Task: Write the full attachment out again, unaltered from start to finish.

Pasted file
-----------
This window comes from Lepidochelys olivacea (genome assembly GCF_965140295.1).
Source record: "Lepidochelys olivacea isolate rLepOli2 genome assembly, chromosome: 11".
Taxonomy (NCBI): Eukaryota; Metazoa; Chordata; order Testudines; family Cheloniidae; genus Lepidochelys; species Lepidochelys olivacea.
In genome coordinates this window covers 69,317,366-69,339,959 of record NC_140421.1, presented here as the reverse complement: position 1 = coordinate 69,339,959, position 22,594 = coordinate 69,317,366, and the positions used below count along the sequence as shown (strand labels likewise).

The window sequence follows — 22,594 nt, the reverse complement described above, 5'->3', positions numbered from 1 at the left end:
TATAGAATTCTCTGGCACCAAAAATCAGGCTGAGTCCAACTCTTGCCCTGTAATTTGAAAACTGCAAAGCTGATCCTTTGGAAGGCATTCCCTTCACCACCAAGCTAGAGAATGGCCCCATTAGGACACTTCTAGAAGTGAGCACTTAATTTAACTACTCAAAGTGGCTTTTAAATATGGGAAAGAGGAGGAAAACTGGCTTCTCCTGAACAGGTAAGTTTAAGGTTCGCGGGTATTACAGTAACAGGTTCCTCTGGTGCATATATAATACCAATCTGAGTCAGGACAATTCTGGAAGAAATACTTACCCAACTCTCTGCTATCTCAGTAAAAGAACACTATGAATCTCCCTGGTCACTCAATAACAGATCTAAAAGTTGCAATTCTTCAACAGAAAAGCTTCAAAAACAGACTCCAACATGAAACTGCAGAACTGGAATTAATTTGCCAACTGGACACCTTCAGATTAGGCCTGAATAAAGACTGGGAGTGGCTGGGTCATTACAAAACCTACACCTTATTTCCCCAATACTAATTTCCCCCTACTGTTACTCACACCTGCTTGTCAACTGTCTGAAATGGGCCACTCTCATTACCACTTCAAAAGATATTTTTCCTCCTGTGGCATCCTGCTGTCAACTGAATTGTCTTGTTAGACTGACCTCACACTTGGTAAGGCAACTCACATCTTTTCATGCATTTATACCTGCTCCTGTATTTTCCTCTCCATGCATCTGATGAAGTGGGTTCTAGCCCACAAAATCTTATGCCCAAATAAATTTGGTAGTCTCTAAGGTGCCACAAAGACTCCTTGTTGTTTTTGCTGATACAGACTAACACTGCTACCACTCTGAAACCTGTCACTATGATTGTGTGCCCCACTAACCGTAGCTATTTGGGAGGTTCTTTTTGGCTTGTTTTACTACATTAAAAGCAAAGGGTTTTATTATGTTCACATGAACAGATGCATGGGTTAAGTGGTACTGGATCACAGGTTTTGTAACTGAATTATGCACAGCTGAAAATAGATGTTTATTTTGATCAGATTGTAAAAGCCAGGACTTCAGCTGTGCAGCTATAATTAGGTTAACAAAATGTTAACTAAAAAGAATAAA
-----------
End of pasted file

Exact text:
This window comes from Lepidochelys olivacea (genome assembly GCF_965140295.1).
Source record: "Lepidochelys olivacea isolate rLepOli2 genome assembly, chromosome: 11".
Taxonomy (NCBI): Eukaryota; Metazoa; Chordata; order Testudines; family Cheloniidae; genus Lepidochelys; species Lepidochelys olivacea.
In genome coordinates this window covers 69,317,366-69,339,959 of record NC_140421.1, presented here as the reverse complement: position 1 = coordinate 69,339,959, position 22,594 = coordinate 69,317,366, and the positions used below count along the sequence as shown (strand labels likewise).

The window sequence follows — 22,594 nt, the reverse complement described above, 5'->3', positions numbered from 1 at the left end:
TATAGAATTCTCTGGCACCAAAAATCAGGCTGAGTCCAACTCTTGCCCTGTAATTTGAAAACTGCAAAGCTGATCCTTTGGAAGGCATTCCCTTCACCACCAAGCTAGAGAATGGCCCCATTAGGACACTTCTAGAAGTGAGCACTTAATTTAACTACTCAAAGTGGCTTTTAAATATGGGAAAGAGGAGGAAAACTGGCTTCTCCTGAACAGGTAAGTTTAAGGTTCGCGGGTATTACAGTAACAGGTTCCTCTGGTGCATATATAATACCAATCTGAGTCAGGACAATTCTGGAAGAAATACTTACCCAACTCTCTGCTATCTCAGTAAAAGAACACTATGAATCTCCCTGGTCACTCAATAACAGATCTAAAAGTTGCAATTCTTCAACAGAAAAGCTTCAAAAACAGACTCCAACATGAAACTGCAGAACTGGAATTAATTTGCCAACTGGACACCTTCAGATTAGGCCTGAATAAAGACTGGGAGTGGCTGGGTCATTACAAAACCTACACCTTATTTCCCCAATACTAATTTCCCCCTACTGTTACTCACACCTGCTTGTCAACTGTCTGAAATGGGCCACTCTCATTACCACTTCAAAAGATATTTTTCCTCCTGTGGCATCCTGCTGTCAACTGAATTGTCTTGTTAGACTGACCTCACACTTGGTAAGGCAACTCACATCTTTTCATGCATTTATACCTGCTCCTGTATTTTCCTCTCCATGCATCTGATGAAGTGGGTTCTAGCCCACAAAATCTTATGCCCAAATAAATTTGGTAGTCTCTAAGGTGCCACAAAGACTCCTTGTTGTTTTTGCTGATACAGACTAACACTGCTACCACTCTGAAACCTGTCACTATGATTGTGTGCCCCACTAACCGTAGCTATTTGGGAGGTTCTTTTTGGCTTGTTTTACTACATTAAAAGCAAAGGGTTTTATTATGTTCACATGAACAGATGCATGGGTTAAGTGGTACTGGATCACAGGTTTTGTAACTGAATTATGCACAGCTGAAAATAGATGTTTATTTTGATCAGATTGTAAAAGCCAGGACTTCAGCTGTGCAGCTATAATTAGGTTAACAAAATGTTAACTAAAAAGAATAAA